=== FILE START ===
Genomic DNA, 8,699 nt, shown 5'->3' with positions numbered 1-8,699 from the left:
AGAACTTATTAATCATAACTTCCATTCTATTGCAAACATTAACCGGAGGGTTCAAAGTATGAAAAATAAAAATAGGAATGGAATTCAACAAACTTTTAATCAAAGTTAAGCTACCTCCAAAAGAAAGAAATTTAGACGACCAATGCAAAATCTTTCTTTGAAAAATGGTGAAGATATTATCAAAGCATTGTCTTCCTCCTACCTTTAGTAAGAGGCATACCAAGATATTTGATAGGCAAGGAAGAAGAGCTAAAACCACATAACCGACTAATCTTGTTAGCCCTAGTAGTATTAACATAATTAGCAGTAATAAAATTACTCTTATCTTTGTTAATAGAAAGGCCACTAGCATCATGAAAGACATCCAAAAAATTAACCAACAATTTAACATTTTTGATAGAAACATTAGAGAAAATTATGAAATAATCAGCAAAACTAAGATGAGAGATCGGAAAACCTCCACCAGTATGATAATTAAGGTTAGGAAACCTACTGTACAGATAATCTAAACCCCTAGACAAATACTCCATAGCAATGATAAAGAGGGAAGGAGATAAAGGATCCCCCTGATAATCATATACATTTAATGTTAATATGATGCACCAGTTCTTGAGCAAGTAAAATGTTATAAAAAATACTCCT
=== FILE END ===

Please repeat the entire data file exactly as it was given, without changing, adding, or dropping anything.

Genomic DNA, 8,699 nt, shown 5'->3' with positions numbered 1-8,699 from the left:
AGAACTTATTAATCATAACTTCCATTCTATTGCAAACATTAACCGGAGGGTTCAAAGTATGAAAAATAAAAATAGGAATGGAATTCAACAAACTTTTAATCAAAGTTAAGCTACCTCCAAAAGAAAGAAATTTAGACGACCAATGCAAAATCTTTCTTTGAAAAATGGTGAAGATATTATCAAAGCATTGTCTTCCTCCTACCTTTAGTAAGAGGCATACCAAGATATTTGATAGGCAAGGAAGAAGAGCTAAAACCACATAACCGACTAATCTTGTTAGCCCTAGTAGTATTAACATAATTAGCAGTAATAAAATTACTCTTATCTTTGTTAATAGAAAGGCCACTAGCATCATGAAAGACATCCAAAAAATTAACCAACAATTTAACATTTTTGATAGAAACATTAGAGAAAATTATGAAATAATCAGCAAAACTAAGATGAGAGATCGGAAAACCTCCACCAGTATGATAATTAAGGTTAGGAAACCTACTGTACAGATAATCTAAACCCCTAGACAAATACTCCATAGCAATGATAAAGAGGGAAGGAGATAAAGGATCCCCCTGATAATCATATACATTTAATGTTAATATGATGCACCAGTTCTTGAGCAAGTAAAATGTTATAAAAAATACTCCT